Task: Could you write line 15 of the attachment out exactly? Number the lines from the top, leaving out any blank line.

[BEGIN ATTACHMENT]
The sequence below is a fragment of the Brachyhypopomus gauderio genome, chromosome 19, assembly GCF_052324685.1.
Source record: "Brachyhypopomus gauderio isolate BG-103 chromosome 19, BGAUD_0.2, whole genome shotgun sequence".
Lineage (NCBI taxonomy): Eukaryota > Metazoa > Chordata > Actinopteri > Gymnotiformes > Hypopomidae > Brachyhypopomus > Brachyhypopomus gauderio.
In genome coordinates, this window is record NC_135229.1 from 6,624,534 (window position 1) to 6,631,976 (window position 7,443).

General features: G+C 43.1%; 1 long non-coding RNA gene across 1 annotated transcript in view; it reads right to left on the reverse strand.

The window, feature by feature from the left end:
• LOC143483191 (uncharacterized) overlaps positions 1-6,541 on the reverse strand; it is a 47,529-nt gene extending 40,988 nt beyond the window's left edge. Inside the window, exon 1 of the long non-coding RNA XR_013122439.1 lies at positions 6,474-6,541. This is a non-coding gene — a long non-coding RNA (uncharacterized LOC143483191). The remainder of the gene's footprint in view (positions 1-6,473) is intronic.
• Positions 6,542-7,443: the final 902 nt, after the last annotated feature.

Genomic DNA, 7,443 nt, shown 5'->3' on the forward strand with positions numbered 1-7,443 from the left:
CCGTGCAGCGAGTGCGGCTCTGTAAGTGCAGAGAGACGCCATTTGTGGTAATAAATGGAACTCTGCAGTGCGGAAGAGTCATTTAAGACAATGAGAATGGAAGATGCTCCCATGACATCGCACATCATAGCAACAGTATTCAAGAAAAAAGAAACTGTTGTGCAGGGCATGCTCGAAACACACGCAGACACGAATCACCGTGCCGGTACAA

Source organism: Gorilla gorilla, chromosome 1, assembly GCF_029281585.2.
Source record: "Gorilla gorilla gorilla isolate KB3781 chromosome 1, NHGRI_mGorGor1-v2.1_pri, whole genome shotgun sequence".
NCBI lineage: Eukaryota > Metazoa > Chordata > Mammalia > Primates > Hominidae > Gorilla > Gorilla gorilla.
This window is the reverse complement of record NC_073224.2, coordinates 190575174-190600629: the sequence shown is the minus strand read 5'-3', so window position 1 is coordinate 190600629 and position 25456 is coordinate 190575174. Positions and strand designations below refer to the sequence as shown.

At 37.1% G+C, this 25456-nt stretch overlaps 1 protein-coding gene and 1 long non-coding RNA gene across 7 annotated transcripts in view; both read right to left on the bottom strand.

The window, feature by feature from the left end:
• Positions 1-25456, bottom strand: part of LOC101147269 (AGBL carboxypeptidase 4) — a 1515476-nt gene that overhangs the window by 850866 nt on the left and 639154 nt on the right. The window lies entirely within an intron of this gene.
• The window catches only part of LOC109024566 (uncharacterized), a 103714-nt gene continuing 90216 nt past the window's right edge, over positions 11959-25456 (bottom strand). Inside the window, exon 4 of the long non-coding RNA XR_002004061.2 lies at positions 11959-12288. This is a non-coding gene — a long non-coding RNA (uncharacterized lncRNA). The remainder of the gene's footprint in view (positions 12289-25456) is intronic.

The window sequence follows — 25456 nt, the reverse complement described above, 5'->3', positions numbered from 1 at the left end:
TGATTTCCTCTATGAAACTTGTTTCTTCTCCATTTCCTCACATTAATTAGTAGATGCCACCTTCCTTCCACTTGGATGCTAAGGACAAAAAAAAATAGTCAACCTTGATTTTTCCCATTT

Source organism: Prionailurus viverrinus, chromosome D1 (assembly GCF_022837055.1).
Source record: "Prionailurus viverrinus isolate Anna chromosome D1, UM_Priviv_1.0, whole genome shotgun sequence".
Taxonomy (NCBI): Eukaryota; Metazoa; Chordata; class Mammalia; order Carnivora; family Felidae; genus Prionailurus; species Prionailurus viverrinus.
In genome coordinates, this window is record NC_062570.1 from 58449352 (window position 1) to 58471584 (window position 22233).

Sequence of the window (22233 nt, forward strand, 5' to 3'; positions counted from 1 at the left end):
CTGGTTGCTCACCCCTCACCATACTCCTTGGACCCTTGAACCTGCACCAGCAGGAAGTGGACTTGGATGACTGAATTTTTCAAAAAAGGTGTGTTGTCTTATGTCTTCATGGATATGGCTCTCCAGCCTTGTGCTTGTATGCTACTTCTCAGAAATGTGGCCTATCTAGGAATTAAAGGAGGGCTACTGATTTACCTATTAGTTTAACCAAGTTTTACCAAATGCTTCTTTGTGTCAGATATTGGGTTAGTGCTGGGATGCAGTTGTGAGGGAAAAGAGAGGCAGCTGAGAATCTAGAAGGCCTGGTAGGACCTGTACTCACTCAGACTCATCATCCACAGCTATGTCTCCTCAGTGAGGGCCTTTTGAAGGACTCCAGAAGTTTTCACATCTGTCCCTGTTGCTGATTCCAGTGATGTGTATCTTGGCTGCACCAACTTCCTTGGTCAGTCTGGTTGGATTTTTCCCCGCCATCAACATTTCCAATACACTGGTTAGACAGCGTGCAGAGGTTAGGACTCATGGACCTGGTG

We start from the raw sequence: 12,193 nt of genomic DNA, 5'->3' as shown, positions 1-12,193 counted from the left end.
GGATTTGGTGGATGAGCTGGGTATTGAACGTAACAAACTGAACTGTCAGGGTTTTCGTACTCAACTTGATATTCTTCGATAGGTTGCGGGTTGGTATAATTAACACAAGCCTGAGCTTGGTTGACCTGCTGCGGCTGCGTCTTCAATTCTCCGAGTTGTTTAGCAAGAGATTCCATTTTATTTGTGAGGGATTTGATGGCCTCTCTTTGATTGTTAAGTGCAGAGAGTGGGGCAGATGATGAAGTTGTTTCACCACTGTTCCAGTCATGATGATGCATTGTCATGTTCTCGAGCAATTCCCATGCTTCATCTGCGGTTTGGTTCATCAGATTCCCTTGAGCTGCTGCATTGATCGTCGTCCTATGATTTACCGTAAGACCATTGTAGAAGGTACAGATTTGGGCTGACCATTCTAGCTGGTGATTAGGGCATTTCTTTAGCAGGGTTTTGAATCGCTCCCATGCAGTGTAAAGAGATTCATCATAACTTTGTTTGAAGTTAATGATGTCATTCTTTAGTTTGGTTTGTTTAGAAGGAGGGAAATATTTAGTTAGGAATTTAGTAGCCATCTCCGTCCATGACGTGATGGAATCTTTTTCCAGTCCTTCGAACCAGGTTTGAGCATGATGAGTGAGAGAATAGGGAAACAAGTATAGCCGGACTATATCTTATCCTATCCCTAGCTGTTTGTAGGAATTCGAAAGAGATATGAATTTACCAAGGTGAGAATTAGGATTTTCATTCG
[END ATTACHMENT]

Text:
At 37.1% G+C, this 25456-nt stretch overlaps 1 protein-coding gene and 1 long non-coding RNA gene across 7 annotated transcripts in view; both read right to left on the bottom strand.